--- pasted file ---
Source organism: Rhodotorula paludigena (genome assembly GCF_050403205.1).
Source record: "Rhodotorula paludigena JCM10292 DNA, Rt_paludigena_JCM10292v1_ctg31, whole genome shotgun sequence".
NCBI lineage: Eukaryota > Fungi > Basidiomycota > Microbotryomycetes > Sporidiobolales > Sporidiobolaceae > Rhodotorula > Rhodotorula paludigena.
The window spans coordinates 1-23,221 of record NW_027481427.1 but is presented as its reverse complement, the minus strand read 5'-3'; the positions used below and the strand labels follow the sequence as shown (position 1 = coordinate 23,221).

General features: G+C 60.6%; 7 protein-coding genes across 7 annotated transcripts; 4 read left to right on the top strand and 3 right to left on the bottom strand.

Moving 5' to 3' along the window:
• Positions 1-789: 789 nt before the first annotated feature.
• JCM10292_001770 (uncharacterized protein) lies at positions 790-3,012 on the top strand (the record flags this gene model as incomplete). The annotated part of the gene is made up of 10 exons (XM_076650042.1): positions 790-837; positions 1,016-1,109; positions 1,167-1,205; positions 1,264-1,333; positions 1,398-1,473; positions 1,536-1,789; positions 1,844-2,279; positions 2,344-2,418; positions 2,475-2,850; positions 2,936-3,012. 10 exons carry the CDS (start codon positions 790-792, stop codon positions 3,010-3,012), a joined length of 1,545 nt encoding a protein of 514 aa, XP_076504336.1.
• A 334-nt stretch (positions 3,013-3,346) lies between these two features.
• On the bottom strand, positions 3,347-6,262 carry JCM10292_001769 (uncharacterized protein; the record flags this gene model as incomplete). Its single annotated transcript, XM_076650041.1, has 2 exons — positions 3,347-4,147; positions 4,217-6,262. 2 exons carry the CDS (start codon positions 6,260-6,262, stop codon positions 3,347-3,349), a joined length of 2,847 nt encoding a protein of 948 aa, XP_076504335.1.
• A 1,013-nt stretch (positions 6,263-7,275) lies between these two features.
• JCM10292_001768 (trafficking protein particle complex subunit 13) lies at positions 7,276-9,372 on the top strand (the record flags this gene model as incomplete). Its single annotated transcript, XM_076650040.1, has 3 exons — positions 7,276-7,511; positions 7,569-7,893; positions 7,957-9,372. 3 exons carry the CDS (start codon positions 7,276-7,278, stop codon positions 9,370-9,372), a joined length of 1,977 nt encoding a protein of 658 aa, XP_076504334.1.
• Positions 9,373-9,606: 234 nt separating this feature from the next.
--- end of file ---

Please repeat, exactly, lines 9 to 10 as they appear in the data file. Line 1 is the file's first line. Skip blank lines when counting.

• A 334-nt stretch (positions 3,013-3,346) lies between these two features.
• On the bottom strand, positions 3,347-6,262 carry JCM10292_001769 (uncharacterized protein; the record flags this gene model as incomplete). Its single annotated transcript, XM_076650041.1, has 2 exons — positions 3,347-4,147; positions 4,217-6,262. 2 exons carry the CDS (start codon positions 6,260-6,262, stop codon positions 3,347-3,349), a joined length of 2,847 nt encoding a protein of 948 aa, XP_076504335.1.